Hawai’i’s reefs will be repaired after hurricanes thanks to innovative coral insurance policy

A diver carries out a fish survey on a coral reef.
A diver carries out a fish survey on a coral reef. Copyright Kydd Pollock via The Nature Conservancy
By Rosie Frost
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It is the first insurance policy of its kind in the US and will provide rapid funding to restore reefs after extreme weather events.


An NGO in the US is trying a unique approach to protect Hawai’i’s coral reefs: insurance. The policy will fund repairs to the coral as soon as it’s been damaged by a hurricane or tropical storm.

The Nature Conservancy (TNC) has just purchased the first ever policy of this kind in the US.

“In Hawai‘i, we are rooted in the environment; the health of our coastlines and communities is directly tied to the health of the coral reefs surrounding our islands,” says Ulalia Woodside Lee, TNC executive director for Hawai’i and Palmyra.

“By investing in nature, our insurance and finance partners are demonstrating its value as a critical natural, cultural and economic resource.”

How does the insurance policy for Hawai’i’s reefs work?

Hawai’i will get up to $2 million (€1.9 million) of insurance protection for its coral reefs until the end of 2023, under the new policy.

It covers a majority of the US state and begins paying out when wind speeds reach 50 knots (92.6 km/h).

C Wiggins via The Nature Conservancy
Island Kona where reefs protect homes on the coast.C Wiggins via The Nature Conservancy

The higher the wind speed, the bigger the payout up to the policy’s maximum amount. This money can then be used to rapidly repair the reef within seven days of an extreme weather event.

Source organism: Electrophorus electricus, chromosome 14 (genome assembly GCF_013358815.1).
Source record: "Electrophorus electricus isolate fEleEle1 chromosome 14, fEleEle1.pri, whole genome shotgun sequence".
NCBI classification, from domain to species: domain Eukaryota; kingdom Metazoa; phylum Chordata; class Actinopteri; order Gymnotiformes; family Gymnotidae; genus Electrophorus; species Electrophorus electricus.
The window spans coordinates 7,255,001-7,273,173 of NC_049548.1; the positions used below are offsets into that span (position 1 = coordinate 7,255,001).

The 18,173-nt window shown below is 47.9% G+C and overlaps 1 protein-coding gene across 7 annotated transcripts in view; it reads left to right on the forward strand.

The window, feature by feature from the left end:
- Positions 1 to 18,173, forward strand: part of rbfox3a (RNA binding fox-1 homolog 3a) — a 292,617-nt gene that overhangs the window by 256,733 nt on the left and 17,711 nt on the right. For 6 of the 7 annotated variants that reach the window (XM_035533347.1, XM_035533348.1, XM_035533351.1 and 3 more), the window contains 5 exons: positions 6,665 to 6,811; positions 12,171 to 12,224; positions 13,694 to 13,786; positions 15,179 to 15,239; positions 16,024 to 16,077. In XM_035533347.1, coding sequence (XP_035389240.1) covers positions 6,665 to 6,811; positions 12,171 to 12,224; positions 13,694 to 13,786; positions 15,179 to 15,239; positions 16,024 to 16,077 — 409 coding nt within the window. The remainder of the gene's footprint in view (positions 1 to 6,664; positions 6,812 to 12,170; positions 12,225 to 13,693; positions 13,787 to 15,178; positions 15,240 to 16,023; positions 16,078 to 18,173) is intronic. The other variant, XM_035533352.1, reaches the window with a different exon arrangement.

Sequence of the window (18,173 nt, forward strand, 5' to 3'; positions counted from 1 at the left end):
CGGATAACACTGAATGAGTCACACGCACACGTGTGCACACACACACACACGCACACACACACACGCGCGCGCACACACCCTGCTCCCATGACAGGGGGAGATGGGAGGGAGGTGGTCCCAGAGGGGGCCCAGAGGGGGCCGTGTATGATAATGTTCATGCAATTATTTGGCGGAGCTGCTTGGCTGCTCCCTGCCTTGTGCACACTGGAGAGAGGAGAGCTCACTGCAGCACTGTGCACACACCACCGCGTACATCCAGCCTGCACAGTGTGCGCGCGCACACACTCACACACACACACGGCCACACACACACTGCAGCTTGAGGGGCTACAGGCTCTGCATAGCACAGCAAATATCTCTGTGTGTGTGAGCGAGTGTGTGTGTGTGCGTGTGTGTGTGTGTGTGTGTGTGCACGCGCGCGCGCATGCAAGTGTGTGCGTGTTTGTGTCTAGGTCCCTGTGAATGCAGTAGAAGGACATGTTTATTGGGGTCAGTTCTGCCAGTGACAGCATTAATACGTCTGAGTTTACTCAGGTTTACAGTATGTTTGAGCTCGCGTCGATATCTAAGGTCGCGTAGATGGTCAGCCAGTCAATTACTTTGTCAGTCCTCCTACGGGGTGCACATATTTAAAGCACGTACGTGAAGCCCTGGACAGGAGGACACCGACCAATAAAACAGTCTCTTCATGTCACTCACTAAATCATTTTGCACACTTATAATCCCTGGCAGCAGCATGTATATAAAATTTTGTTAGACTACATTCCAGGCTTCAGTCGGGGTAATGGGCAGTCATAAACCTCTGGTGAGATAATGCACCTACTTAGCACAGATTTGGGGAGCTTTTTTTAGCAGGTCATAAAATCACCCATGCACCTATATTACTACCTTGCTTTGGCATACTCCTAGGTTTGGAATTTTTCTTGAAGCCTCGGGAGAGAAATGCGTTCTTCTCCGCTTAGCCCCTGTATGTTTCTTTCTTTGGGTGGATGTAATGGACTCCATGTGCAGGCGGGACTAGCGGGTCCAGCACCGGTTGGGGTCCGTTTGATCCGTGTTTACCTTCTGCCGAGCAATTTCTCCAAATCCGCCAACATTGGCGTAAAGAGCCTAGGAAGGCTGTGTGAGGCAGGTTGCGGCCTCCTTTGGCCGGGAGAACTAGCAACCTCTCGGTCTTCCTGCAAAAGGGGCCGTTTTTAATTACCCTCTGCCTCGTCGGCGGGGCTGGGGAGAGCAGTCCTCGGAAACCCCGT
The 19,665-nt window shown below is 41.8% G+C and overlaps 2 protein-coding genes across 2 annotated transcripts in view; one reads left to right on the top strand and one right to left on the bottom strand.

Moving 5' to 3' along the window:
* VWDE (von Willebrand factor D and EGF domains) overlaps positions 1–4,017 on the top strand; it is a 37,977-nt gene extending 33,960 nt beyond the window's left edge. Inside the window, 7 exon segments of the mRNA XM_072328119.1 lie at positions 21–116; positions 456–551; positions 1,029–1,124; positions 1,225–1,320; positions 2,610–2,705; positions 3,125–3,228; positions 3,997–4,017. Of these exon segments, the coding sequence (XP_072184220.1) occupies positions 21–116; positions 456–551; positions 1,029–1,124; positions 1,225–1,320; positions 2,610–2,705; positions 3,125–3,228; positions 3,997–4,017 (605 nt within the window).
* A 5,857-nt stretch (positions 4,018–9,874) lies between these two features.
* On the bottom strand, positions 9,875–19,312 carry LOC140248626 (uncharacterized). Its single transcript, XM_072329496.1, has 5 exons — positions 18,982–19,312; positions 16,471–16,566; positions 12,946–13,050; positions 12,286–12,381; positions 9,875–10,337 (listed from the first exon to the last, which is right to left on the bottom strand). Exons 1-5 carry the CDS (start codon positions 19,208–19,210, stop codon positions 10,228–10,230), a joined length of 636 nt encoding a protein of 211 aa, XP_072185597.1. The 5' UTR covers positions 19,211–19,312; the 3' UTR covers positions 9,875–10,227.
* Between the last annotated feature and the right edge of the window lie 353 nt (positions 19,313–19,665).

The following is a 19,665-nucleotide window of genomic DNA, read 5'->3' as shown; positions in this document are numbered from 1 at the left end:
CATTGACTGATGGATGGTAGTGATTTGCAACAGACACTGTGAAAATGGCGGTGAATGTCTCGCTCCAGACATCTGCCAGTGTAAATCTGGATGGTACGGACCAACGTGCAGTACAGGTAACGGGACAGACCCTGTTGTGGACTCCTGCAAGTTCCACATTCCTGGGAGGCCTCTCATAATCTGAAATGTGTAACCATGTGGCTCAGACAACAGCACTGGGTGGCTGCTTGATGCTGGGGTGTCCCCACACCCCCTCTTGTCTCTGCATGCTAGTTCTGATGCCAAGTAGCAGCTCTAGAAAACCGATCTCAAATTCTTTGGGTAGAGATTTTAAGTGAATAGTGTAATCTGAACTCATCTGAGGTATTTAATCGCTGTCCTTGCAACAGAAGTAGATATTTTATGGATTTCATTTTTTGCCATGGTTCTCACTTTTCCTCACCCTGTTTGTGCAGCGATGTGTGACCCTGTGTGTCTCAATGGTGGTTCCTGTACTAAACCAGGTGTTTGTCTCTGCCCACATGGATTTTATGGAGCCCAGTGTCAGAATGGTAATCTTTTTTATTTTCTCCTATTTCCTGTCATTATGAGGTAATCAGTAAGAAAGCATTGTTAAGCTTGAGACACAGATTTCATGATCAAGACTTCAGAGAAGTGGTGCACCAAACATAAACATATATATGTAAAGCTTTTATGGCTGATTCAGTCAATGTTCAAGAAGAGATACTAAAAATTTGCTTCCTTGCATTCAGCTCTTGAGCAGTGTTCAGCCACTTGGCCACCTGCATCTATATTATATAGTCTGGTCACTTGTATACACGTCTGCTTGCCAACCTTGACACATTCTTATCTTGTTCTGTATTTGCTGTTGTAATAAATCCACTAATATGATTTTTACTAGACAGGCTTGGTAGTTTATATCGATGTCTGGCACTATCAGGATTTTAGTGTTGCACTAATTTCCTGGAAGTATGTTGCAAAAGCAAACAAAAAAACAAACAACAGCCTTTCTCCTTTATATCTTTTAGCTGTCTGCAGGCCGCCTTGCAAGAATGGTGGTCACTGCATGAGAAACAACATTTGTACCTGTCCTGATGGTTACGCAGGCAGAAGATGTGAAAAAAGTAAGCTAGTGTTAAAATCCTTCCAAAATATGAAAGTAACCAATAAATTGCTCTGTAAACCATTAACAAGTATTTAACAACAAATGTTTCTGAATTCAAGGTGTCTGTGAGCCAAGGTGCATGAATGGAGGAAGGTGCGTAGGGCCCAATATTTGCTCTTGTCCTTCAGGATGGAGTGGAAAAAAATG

TNC will be creating a rapid response plan for restoring Hawai’i’s coral reefs after storms, and training reef responders to carry out the repair work.

Why does Hawai’i need a coral reef insurance policy?

Reefs provide jobs worth €808 million, contribute more than €1.1 billion to the state’s economy through tourism and protect people and property on the coast from flooding.

“Coral reefs are vital to our people, our culture, our lifestyle and our economy; reef insurance will help us care for them,” says Ekolu Lindsey of Hawaiin non-profit Kīpuka Olowalu.

Lyle Krannichfeld via The Nature Conservancy
The Maui coast above and below water.Lyle Krannichfeld via The Nature Conservancy

“In Hawaiian culture, the coral polyp is the origin of all life. We have a kuleana (responsibility) to maintain the integrity and rejuvenation of our coral reef systems.”

In Hawaiian culture, the coral polyp is the origin of all life.
Ekolu Lindsey
Kīpuka Olowalu

They have come under increasing threat due to climate change and human actions. Over the last 40 years, live coral cover on some of Hawai’i’s reefs has declined by 60 per cent due to local pressures like overfishing and pollution.

The frequency of hurricanes and tropical storms - which are major short term threats - is also increasing.

Research shows severe hurricanes can cause half of live coral cover to be lost. Losing just one metre of reef height can double the cost of damage done to coastal communities by these extreme weather events.

Where were the first ever coral reef insurance policies bought?

TNC and its partners first developed the idea of insuring coral reefs in 2019.

Hurricane damage is a major risk for coastal ecosystems in Quintana Roo, Mexico. It was here that local tourism businesses and the government bought the first-ever insurance cover for parts of the Mesoamerican Reef (MAR).

After Hurricane Delta in 2020, proceeds from the policy were used to repair the reef.

Since then the Mesoamerican Reef Fund has expanded its coverage across the entirety of the MAR - all the way from southern Mexico through Belize, Guatemala and Honduras.


A payout recently allowed the rapid restoration of the beach and reef in Belize after Hurricane Lisa this November.

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